Liam: Yes
Mom: ok!
--
Mom: Baby Dog bedtime. The mom helps bring the baby to bed. The Mommy Dog carries the Baby Puppy to bed in her mouth. The bed is right there.
Liam: The bed is here like this.
Mom: The puppy was not tired. He was awake and looking around. He can’t sleep. The puppy needed what? Bear. Mom brought the bear. Put it on the bed. Now the baby puppy needs what? He needs his baby doll. Put it on the bed.
Liam: Put them with the puppy!
Mom: They are with the baby puppy, correct. Now the baby puppy needs what? Mommy dog brings blanket. Yes, nice. Nice Mommy dog, right?
Liam: Yes
Mom: Now, Baby Puppy needs what? Drink of water. Now, what? Bear drinking too, huh? Funny. Baby puppy not tired. Needs what?
Liam: Water
Mom: Water finished. He needs a good night kiss from his mom. Sweet dreams baby puppy! The end. Did you like the story?
Liam: Show Grandma?
Mom: Do you want to tell Grandma the story?
Liam: Yes
Mom: Ok, I will go get Grandma.
 
 

Sharing or Retelling the Story

Having the child retell or share the story is a wonderful way to extend the activity.  It gives the child a chance to practice sequencing and expressive language, and is also a good opportunity for the parent or teacher to assess how well the child has understood the story.

In the video below, Liam retells the story to his grandmother using the objects from the story box.

 

 
Transcript of video of Liam sharing the story box with his grandmother:
"He needs a doll. He needs a blanket. Baby puppy needs some water. The puppy drank the water. Say...ask him, the mom puppy does what? Oh you're licking the water. Uh huh. He wants to walk now. (laughter) Puppy's mom do what? (laughter) Um, good night kiss. (laughter)"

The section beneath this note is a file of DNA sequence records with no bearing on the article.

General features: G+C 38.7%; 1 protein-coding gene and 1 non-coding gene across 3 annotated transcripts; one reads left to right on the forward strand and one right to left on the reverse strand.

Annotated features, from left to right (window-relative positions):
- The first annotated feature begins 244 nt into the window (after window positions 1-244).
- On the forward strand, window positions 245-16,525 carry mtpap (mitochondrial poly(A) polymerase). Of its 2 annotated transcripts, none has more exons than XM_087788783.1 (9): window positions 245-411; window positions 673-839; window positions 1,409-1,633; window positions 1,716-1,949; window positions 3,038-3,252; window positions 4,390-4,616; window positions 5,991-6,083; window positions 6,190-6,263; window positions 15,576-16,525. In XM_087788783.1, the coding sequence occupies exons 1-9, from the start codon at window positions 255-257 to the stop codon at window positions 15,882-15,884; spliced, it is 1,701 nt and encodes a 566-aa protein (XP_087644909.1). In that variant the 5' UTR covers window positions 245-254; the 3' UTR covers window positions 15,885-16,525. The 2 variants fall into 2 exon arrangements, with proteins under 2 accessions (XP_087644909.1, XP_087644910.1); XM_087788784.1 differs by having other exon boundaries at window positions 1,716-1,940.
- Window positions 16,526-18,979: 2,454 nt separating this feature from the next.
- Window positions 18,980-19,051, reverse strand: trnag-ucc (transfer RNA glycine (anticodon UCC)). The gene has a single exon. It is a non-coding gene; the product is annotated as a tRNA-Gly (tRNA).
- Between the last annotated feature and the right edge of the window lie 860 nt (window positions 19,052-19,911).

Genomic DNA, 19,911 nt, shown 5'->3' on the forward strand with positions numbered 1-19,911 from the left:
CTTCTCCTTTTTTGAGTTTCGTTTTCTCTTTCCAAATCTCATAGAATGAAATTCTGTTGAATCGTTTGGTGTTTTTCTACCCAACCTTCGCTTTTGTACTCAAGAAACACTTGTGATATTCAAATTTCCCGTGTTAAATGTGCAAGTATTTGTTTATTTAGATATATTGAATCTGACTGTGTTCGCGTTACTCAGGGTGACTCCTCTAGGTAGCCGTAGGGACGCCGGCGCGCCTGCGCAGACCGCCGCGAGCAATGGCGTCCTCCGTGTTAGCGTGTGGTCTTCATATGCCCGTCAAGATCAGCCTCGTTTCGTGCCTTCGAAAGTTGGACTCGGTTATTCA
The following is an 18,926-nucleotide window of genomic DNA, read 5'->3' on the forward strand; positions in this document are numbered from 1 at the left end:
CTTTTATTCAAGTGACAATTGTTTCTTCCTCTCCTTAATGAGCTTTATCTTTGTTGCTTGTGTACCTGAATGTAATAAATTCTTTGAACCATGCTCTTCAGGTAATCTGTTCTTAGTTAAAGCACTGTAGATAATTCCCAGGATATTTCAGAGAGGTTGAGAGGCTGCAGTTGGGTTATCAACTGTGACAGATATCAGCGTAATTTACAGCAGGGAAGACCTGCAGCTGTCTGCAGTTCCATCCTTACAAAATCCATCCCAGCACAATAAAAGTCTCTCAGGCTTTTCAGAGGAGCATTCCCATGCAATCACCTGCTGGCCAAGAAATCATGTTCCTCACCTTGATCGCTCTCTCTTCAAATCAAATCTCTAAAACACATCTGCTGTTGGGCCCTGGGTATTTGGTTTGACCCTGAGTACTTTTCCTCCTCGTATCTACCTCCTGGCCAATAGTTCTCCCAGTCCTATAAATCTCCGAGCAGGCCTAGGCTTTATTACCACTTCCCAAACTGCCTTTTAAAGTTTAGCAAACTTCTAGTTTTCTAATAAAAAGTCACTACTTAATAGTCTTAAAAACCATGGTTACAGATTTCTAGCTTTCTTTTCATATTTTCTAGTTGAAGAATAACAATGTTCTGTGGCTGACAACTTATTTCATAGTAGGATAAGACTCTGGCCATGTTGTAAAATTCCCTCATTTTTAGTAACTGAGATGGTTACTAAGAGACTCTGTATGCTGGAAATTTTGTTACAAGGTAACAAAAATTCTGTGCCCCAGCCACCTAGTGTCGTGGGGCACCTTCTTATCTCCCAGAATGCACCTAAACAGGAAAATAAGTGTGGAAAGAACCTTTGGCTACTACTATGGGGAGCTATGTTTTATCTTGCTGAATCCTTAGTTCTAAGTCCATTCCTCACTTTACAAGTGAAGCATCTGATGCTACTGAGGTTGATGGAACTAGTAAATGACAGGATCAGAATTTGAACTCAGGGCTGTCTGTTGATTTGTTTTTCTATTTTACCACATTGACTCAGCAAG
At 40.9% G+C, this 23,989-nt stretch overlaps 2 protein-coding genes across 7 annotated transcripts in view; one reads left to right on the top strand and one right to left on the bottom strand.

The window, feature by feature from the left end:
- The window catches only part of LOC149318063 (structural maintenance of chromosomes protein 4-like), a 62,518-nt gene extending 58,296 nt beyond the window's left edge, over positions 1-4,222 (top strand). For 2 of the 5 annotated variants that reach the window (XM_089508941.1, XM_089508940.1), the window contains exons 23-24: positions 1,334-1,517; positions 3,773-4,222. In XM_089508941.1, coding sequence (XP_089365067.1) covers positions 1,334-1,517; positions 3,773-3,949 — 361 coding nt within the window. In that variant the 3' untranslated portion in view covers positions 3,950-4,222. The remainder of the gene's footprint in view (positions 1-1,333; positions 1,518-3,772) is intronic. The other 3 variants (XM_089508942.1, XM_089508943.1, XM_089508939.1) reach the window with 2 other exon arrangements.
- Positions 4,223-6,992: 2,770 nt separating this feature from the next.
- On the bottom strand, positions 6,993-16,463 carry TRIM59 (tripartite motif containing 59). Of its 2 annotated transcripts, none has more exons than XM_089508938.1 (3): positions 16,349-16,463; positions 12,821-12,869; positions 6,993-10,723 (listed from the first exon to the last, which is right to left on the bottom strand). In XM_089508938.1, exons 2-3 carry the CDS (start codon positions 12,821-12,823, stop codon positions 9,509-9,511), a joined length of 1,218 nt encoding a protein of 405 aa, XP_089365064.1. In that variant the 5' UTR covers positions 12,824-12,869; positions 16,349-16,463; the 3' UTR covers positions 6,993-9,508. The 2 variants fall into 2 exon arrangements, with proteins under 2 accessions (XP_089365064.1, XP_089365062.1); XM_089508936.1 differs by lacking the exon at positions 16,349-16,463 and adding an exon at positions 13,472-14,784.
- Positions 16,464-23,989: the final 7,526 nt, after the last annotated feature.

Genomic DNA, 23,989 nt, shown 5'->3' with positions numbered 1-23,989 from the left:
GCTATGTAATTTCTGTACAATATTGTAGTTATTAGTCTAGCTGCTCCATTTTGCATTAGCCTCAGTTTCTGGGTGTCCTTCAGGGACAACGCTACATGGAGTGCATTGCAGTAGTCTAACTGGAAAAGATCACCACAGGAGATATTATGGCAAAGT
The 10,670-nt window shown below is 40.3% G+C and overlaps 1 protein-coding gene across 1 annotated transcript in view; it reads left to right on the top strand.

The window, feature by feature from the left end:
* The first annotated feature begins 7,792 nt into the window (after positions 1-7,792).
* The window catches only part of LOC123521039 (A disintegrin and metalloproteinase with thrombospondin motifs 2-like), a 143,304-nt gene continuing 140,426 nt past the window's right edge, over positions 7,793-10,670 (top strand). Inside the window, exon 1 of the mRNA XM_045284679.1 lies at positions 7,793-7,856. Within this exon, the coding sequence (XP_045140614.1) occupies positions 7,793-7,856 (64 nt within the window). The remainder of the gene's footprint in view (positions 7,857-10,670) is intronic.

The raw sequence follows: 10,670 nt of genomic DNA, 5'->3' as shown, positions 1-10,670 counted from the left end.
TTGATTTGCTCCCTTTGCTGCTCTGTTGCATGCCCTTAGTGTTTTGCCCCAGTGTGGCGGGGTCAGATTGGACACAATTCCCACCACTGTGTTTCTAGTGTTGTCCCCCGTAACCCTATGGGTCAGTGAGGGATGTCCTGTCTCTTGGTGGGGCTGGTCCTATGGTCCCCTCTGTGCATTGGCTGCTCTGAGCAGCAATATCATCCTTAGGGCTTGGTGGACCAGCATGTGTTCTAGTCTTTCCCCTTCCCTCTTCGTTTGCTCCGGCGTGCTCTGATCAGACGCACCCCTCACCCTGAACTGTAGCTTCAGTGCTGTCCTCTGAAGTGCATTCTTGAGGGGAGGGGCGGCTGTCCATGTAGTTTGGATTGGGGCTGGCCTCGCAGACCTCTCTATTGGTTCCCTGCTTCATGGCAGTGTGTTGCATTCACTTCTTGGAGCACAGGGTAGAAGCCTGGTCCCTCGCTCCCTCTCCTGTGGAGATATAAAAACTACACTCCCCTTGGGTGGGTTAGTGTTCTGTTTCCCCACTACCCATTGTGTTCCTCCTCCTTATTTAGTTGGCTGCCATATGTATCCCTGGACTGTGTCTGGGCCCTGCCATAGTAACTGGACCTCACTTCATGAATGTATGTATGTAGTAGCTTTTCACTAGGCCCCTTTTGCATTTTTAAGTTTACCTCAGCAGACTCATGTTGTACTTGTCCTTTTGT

Organizing your story

How you organize your story depends on how you want to tell your story. Do you want the child to find the objects as the story unfolds. If so, will you randomly have them in a box? Do you want to organize them so the objects are easy for them to find?  Are you going to be the one giving the objects to the child as the story continues?  If so, it is helpful to have the objects nearby and in correct order so transitions run smoothly within the story.   
 

Note to Families

Sometimes just knowing where to start can be a little overwhelming. I want to encourage you not to worry about if you are doing everything perfectly and if you follow every step exactly. The important thing is that you are reading or telling stories and interacting with your child! Things will become smoother with practice. Your child will benefit (and love) having stories read with them and it is such an important step in helping to support a love for literacy! You will notice in this video that American Sign Language is not my first language and that I am not signing everything perfectly. That being said I did not want that to stop me from being able to share a story with my son. If I waited until I was perfect at storytelling, my son would be waiting a long time! 
 
Collage of storyboxes
Posted on January 31, 2017
Updated on: February 7, 2018